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Great Crested Grebes Bag Top Photo Prize

Haringey resident Andrew Palmer has been crowned the winner of The Royal Parks’ birding photography competition. The winning photo captures great crested grebes performing their iconic courting ritual against the backdrop of the Serpentine Bridge in London’s Hyde Park.

Palmer who won the first prize of binoculars worth £400 said:

The birds were very close to the edge of the lake, and I realised they were courting and unbothered by my presence so with some patience and probably over 100 shots, I realised I captured this beautiful moment of the birds mirroring each perfectly.

Nigel Jackman, Chair of the Richmond Park Bird Group, and on the panel of judges said the winning photo reminded him of a painting:

I love this picture. The composition is wonderful, and it just reminds me of a watercolour painting. I could picture it on my wall.

The competition was part of The Royal Parks’ ongoing mission to Keep Wildlife Wild, whereby the charity encourages the millions of people who visit London’s eight Royal Parks to observe wildlife in its natural habitat rather than touching or feeding animals. Earlier this year, as part of this initiative, the charity partnered with The Urban Birder, David Lindo, to run free bird watching sessions across the parks.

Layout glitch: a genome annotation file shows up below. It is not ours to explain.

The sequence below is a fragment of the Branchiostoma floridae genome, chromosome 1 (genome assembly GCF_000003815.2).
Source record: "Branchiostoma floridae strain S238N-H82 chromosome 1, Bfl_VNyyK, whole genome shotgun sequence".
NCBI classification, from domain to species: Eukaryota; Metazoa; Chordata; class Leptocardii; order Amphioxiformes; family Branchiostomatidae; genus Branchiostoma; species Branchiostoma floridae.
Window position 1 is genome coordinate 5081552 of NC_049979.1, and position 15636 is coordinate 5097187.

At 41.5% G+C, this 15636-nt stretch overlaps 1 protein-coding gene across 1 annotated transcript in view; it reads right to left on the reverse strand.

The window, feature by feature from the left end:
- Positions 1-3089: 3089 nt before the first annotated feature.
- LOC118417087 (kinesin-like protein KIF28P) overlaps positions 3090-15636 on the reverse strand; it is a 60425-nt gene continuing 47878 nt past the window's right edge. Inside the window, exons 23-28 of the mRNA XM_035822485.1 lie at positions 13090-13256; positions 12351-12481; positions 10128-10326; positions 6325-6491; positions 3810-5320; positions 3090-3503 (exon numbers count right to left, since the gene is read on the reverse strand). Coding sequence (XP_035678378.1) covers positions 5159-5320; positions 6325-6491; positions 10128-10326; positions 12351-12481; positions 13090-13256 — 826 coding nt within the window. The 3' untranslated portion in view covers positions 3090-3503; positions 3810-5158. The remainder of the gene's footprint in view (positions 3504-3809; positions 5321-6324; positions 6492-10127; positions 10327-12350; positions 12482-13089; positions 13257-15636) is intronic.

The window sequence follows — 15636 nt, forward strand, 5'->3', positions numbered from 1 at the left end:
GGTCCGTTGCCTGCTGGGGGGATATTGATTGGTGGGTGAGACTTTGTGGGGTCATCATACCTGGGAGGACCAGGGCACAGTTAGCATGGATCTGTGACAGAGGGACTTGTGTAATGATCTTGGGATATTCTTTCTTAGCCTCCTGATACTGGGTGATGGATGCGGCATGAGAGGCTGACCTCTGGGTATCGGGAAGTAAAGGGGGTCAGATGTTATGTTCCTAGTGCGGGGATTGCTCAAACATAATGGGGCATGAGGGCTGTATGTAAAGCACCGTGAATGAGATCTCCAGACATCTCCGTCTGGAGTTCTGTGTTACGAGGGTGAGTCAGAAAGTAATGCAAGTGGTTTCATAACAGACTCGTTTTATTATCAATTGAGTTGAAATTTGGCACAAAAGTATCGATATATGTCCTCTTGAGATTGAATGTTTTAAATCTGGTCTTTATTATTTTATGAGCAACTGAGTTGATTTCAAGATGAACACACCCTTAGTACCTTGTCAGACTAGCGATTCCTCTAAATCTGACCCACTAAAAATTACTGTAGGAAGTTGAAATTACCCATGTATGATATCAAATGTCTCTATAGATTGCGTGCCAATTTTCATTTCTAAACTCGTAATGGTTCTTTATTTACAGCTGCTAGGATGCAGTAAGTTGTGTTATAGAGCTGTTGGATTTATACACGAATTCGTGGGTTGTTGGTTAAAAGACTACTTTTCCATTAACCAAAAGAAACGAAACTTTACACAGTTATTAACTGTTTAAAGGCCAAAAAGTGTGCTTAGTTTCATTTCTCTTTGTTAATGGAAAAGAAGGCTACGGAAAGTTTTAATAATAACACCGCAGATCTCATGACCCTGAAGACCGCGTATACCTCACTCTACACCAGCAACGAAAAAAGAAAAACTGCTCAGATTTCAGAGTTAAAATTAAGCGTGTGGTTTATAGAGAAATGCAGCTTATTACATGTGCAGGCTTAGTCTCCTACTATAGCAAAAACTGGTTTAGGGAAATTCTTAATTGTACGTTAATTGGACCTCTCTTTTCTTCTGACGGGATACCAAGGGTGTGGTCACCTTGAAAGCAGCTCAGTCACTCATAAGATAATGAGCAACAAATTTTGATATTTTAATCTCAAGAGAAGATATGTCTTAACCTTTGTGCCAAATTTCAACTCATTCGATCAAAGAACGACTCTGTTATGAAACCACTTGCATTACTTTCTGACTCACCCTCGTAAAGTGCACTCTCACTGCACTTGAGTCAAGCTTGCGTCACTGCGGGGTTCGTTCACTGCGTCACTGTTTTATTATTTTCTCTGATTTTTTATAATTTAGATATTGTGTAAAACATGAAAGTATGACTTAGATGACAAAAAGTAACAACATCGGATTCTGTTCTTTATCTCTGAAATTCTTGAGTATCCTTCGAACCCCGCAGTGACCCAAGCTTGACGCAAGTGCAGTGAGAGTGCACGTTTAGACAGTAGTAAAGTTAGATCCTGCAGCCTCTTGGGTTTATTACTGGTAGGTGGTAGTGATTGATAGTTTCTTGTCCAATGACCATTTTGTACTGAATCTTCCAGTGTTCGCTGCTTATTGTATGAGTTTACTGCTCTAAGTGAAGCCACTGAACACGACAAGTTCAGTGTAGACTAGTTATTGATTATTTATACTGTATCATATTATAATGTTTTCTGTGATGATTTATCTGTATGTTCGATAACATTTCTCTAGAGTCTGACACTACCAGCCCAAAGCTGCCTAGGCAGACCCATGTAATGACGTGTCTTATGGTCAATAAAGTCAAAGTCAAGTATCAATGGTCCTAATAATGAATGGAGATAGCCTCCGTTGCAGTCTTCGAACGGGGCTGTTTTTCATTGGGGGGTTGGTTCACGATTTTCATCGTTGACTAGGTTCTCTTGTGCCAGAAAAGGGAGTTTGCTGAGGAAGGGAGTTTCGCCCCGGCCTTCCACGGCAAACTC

David Lindo was on the panel of judges and joining him were Nigel Jackman, Chair of the Richmond Park Bird Group, Pete Lawrence, Biodiversity Manager for The Royal Parks and Mike Turner, Assistant Park Manger for St James’s Park.

The judges also selected a winner in the under-18 category and a winner for the best image taken on a phone, with both winners receiving a pair of mid-range binoculars.

Topping the junior category was a photo of a skylark in Bushy Park, taken by 14-year-old Matteo De Oliveira who lives in Hampton Wick. Matteo is a wildlife enthusiast and recognises many bird calls.

He said:

I was just walking around in the park near some open grasses, where I knew there were skylarks. I heard one singing and I was just following them around from a distance until one perched on the sign that said, ‘Do not disturb the skylarks.’ I dropped down to the bird’s eye level and composed the shot to have the sign in the image. It was funny and a bit ironic that there was a skylark right next to the sign.

Darshna Ladva received top place for the best photo taken on a phone. She captured a shot of ring-necked parakeets atop a tree. The Urban Birder, David Lindo said this was a standout photo because

it combines three elements, the plants and flowers, the moon in the background and the birds embracing.
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